When asked what aspects of the build he’s most proud of, Sergio says hands down it’s the team. “CPB Contractors, HEB Construction and EIC Activities are all part of the project along with our local partners. We have a team of world-class experts on the job – from environmental specialists, designers and engineers, through to our construction crews. Our people are at the heart of innovation. They come up with out of the box, workable solutions, and we’re extremely proud of that.”
The bridge over Cannons Creek is set to reach the northern abutment – it’s final destination, by the end of July. Following this, the launch nose will be removed and the bridge’s permanent fixings will be installed. By spring, the concrete pours for the bridge deck will be well underway, with the structure set to be complete by early 2020.
Watch a timelapse of the third launch sequence for the bridge over Cannons Creek.
With just over a million native trees and shrubs left to plant along the 27-kilometre route, the project team is gearing up for another busy winter planting season. With the help of an innovative new planting excavator a whopping 450,000 natives will go in the ground this season.
Wellington Gateway Partnership CEO, Sergio Mejia says that around 534 hectares of land surrounding the new motorway has been fenced and is being planted with around two million native trees and shrubs, including seedlings of long-living tree giants like tōtara, matai and rimu.
“We’re aiming to create one of the most significant lowland bush areas in the Wellington region. Streams along the 27-kilometre route are also being enriched with riparian planting to create better environments for native fish and birds”, says Sergio.
“All seeds have been ‘eco-sourced’ from Wellington, the Kāpiti Coast and the Akatarawa Ranges, as well as from the Transmission Gully motorway route; in other words they’re all local species.”
With many planting areas in ‘hard to reach places’ the team needed to find alternative solutions, to manually hauling hundreds of thousands of plants across hundreds of hectares. Enter Kāpiti Heliworx. Working alongside the project team, choppers are being used to transport between 1,000 and 1,800 natives at a time to their final planting destination. This not only saves the team time, but also helps prevent unnecessary backache and potential damage from carting seedlings overland.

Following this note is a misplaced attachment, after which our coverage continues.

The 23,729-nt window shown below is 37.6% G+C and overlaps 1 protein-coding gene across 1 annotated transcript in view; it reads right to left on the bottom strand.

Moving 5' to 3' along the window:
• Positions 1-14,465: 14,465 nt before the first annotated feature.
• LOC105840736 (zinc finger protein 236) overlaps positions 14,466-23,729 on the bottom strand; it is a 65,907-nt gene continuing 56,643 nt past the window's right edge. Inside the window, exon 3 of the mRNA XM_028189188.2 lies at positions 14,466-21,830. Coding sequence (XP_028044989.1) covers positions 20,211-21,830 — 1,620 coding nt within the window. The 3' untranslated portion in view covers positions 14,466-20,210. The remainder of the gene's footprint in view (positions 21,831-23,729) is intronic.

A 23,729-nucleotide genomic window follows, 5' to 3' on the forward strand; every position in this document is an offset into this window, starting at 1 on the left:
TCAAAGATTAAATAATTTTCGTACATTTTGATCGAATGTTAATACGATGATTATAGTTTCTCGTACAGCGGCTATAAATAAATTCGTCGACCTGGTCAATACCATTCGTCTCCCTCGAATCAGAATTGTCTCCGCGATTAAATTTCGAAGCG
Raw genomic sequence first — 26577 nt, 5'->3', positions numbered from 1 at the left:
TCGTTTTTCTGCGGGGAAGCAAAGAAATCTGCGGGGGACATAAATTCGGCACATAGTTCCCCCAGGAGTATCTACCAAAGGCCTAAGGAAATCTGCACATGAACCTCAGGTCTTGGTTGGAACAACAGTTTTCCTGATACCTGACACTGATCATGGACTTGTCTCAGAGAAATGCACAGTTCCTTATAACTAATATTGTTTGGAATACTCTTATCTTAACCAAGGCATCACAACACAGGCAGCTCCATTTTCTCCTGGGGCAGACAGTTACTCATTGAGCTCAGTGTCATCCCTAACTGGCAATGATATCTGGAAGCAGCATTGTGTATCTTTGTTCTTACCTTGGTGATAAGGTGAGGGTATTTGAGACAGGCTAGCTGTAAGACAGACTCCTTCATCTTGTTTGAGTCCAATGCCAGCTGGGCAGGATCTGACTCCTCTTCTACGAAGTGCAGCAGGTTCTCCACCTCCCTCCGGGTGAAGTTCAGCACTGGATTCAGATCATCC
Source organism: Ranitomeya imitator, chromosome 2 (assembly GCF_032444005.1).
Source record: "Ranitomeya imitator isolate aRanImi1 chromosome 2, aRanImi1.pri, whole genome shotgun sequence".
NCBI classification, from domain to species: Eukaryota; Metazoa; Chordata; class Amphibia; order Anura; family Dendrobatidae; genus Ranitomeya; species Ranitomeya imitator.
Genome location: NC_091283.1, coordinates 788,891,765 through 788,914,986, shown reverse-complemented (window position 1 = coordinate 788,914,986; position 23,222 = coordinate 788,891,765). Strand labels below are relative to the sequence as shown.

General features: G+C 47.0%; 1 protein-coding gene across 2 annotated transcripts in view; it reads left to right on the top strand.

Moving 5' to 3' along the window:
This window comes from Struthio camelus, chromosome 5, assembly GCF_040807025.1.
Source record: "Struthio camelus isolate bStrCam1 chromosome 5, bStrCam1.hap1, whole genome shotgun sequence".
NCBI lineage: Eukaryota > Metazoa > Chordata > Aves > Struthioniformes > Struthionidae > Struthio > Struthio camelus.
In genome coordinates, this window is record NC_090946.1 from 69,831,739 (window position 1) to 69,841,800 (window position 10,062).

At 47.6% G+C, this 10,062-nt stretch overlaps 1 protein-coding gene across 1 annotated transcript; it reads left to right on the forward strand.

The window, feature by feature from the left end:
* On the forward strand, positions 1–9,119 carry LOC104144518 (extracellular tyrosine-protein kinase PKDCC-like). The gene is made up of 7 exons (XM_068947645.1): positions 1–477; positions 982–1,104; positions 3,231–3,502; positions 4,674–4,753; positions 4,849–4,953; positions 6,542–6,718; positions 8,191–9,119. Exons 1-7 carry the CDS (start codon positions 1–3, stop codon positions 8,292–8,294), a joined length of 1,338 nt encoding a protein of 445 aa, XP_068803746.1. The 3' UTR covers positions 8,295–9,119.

We’re also excited about another piece of kiwi ingenuity being piloted this planting season. The brainchild of the project’s planting contractor Evergreen, a new planting excavator has been developed, to not only ‘dig the hole’, but to fertilize, and then plant selected natives in their correct location. At its top speed, it will see around 2,000 specimens planted in the ground each day.
Check out this cool photo of Evergreen’s new planting excavator being trialed:
With the increased habitat, it’s hoped that iconic songbirds like tui and bellbirds will successfully nest in the new bush and rarer species like native falcon or kārearea will migrate from the Tararua, Rimutaka and Akatarawa Ranges and kākā to and from the likes of Kāpiti Island.
The Landscape Inspection Testing Authority (LITA) has a key role to ensure all native plant species for the project are eco-sourced, and that stringent controls are in place to make sure they thrive – starting from early nursery propagation, through to final planting, and ongoing maintenance once the new motorway is open.
Each eco-sourced native seed is inspected and assigned its own unique barcode, based on where it’s sourced. LITA undertakes regular nursery inspections to check the plant’s progress during its time at the nursery. Once the natives are ready to plant onsite, LITA visits to review and approve the proposed location, and project team’s planting plan. LITA returns once the plants are in the ground, to test the quality of the planting. At the completion of the planting phase, LITA will undertake quarterly inspections, over three years, to ensure the plants continue to thrive.
The Transmission Gully motorway project team partnered with Engineering NZ, and recently took part in the 'Wonder Project rocket challenge'. The challenge runs for six weeks – through May and June, and aims to teach students Newton's laws of motion, spark their creative thinking and inspire them to pursue careers in Science, Technology, Engineering and Mathematics (STEM).
One of the project's Site Engineers, who is a Wonder Project Ambassador, volunteered time each week to support a class of year 7 and 8 students at Pauatahanui School, to design, build and then launch their very own water rockets.